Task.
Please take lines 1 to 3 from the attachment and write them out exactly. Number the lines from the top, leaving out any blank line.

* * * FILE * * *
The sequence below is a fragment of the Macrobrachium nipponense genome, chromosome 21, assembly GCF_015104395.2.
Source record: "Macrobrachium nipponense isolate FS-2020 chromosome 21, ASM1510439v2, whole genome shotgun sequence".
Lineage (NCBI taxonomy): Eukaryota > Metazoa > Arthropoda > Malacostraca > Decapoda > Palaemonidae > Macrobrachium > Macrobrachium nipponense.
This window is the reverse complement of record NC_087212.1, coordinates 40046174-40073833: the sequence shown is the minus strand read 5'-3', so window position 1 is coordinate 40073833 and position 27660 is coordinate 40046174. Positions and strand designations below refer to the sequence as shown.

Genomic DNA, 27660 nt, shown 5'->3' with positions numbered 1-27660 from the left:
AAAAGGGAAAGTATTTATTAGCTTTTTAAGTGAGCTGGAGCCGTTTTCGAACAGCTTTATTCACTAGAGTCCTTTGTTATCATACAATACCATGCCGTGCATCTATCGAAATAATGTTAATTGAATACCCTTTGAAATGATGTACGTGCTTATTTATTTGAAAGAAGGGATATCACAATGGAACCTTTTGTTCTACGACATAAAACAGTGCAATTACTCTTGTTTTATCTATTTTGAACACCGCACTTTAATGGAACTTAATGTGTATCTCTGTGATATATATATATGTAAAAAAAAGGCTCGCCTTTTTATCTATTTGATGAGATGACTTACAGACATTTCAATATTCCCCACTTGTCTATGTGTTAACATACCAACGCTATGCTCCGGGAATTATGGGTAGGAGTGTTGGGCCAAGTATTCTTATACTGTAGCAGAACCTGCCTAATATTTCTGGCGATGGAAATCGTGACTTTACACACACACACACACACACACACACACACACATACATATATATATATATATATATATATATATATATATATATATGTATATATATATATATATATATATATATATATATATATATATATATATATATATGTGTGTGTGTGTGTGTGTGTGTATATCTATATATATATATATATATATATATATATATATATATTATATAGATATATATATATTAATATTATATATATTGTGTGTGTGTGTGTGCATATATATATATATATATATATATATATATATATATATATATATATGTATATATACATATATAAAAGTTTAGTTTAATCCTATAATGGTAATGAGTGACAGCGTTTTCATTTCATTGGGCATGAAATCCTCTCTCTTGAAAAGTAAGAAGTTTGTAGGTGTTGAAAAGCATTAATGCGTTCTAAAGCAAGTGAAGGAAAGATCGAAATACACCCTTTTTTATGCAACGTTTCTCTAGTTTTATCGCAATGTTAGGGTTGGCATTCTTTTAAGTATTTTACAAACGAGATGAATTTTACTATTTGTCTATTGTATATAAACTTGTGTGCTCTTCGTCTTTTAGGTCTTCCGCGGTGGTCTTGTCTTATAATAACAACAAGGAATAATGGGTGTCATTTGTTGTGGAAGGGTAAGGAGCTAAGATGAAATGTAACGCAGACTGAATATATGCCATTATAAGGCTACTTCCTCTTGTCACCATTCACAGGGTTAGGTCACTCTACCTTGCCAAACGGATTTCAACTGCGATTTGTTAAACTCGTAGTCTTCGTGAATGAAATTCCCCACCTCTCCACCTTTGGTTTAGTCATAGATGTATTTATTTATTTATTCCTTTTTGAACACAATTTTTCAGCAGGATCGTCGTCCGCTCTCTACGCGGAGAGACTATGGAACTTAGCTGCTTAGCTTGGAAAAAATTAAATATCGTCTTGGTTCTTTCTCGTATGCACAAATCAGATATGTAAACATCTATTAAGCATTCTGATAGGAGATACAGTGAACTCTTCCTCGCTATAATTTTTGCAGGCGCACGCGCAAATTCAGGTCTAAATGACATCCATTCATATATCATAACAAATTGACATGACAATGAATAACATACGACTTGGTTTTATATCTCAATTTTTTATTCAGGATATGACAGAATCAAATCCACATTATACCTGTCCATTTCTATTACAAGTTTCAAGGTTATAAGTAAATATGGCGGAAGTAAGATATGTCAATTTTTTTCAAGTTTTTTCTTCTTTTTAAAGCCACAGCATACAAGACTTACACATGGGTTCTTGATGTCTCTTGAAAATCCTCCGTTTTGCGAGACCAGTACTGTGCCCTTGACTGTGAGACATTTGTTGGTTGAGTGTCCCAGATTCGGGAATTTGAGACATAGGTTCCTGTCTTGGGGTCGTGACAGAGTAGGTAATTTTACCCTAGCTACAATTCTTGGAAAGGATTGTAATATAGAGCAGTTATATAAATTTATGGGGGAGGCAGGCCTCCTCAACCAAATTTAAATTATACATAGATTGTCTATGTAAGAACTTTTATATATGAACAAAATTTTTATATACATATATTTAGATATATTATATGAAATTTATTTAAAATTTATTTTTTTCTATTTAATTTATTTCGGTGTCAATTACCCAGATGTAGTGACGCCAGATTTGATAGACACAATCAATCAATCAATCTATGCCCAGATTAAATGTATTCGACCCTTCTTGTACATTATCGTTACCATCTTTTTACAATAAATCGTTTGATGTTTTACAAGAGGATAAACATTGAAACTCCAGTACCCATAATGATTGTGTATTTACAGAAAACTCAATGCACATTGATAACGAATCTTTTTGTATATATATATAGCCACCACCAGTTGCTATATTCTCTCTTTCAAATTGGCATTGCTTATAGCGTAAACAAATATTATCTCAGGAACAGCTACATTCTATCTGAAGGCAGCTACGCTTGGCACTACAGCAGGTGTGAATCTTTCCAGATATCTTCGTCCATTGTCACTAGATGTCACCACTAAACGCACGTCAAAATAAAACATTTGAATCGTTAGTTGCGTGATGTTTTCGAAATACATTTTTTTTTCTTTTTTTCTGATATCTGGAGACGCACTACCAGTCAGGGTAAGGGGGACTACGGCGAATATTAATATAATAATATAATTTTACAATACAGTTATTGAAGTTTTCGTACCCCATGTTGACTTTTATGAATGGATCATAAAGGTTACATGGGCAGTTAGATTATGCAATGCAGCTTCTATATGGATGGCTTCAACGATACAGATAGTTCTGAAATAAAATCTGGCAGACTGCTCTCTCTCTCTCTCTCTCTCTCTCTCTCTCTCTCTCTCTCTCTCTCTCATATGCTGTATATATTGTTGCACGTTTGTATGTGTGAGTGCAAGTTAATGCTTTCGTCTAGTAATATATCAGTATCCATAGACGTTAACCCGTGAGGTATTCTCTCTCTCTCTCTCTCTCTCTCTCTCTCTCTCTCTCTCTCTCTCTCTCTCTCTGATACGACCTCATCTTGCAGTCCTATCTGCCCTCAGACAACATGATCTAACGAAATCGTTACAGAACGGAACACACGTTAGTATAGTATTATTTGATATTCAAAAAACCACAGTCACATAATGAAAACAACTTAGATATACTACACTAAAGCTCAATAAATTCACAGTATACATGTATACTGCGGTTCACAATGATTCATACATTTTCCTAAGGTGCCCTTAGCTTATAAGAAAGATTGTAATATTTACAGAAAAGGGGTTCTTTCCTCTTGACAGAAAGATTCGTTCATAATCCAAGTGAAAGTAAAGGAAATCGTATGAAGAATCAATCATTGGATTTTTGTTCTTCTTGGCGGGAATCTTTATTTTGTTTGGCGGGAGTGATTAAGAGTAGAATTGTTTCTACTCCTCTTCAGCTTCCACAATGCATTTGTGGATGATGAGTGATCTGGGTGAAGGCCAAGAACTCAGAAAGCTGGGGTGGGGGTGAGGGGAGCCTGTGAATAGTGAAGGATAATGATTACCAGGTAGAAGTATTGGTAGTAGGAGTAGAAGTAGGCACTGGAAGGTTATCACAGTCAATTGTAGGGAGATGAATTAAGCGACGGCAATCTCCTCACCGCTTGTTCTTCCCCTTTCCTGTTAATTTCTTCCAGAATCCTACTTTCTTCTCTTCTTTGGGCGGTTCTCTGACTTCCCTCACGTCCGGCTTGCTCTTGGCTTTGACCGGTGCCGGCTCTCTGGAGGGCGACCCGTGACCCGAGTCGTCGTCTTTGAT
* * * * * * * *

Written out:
The sequence below is a fragment of the Macrobrachium nipponense genome, chromosome 21, assembly GCF_015104395.2.
Source record: "Macrobrachium nipponense isolate FS-2020 chromosome 21, ASM1510439v2, whole genome shotgun sequence".
Lineage (NCBI taxonomy): Eukaryota > Metazoa > Arthropoda > Malacostraca > Decapoda > Palaemonidae > Macrobrachium > Macrobrachium nipponense.